You see it is a hard-sell to convince neutral listeners that bad is actually good.

Illustratively, a failure to maintain a steady growth in the birth rate will finally result in a vulnerable, aging population and extinction – first, by the way, manifest in the presence of fractured families, out-of-wedlock births, and children born to teenage mothers accompanied by the growth of a dependent class composed of able-bodied workers who have been consigned to inactivity.

Perhaps the most troubling part of what we see around us is: the ignorance of elites who do not contemplate the course of self-destruction upon which we have embarked.

As the esteemed philosopher, Canadian Charles Taylor so succinctly states:

“The entire ethical stance of moderns supposes and follows on from the death of God (and of course, of the meaning of the cosmos).” (Emphasis added.)

We live in a time of testing – of a very fundamental test and it is this: God or no God.

Yes, each of us must elect God or godlessness and the chaos and utter collapse and death that godlessness brings.

In a sense this is a privileged time.  Few generations has faced so critical a challenge, faced a war as to preserve the goodness of being and believing … and make no mistake: it takes courage to elect God in the presence of the aggressive godless class – social relations being what they are per se.

Good luck, Friends.

Shalom.

The Great Divide.  Want to know how great the divide is between “the elites” and the rest of us?  Harvard University named Bradley Manning (a “transgendered” man previously convicted of espionage) as a Fellow at the Kennedy School of Government.  Or is it the Kennedy School of National Destruction?  Birds of a feather flock together.

Was there really any wonder?  God or no God?  Your choice.

 

 

“Therefore let all the house of Israel know for certain that God has made Him both Lord and Christ this Jesus whom you crucified … Repent, and … be baptised in the name of Jesus Christ … and you will receive the gift of the Holy Spirit …”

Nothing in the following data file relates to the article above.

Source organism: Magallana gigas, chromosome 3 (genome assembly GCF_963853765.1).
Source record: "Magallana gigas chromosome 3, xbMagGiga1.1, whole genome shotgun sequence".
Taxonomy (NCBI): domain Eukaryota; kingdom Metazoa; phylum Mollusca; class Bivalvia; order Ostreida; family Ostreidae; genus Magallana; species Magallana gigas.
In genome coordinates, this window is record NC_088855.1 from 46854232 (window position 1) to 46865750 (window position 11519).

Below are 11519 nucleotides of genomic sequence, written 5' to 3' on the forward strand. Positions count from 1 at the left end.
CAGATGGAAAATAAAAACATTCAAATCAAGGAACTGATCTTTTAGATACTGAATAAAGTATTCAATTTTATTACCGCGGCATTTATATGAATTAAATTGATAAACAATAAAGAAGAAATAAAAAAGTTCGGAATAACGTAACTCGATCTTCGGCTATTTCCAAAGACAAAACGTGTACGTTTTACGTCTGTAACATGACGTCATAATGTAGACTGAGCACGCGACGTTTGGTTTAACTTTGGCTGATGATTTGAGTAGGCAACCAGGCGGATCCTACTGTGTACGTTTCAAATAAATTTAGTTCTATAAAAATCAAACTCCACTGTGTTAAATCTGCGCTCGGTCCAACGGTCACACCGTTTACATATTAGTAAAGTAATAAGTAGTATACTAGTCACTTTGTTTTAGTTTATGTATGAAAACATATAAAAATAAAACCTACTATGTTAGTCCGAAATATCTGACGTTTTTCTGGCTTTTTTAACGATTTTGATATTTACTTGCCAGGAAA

… baptised … They were continually devoting themselves to the apostles’ teaching and to fellowship, to the breaking of bread, and to prayer.

Acts 2: 36, 38, 41, 42

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Christian life is difficult.  Remember many who initially stood with Jesus left him. And but twelve Disciples assembled and one of them “jumped ship” while another denied Him three times.

The above words are those of St. Peter who denied knowing Jesus prior to the Crucifixion.  Yet, Peter devoted himself to Christ.  He rose in faith despite his failure.  He is just as we are.  Yes, a failure is not fatal when you have access to Christ – as we do.

No matter how dark the gathering clouds are – you have the Light of Christ inside you, and about you to impart strength and guidance.  In trials we grow most in faith.

When the hours are hardest, God is more consciously near.  See difficulty as a time when you draw closer to God, see more deeply, grow in confidence and wisdom and resolve, in faith and in Spirit. Never lose faith.

Shalom.

Combat – Living in and for Christ brings us first and foremost to witness Christ in how we live.  Yes, the task is to live as Christ would ask us to live.  That, Dear Friends, means a life not of combat with other mortals but with ourselves.  Yes, life in and for Christ brings us to spiritual combat – life in struggle with the dominant instincts of mere our human existence and the multiple challenges and demands of mortal life.  We journey in Christ from mere humanity to spiritual existence and its assent … mere mortals gaining traction over time in which our faith grows and we gain wisdom and our intended full identity.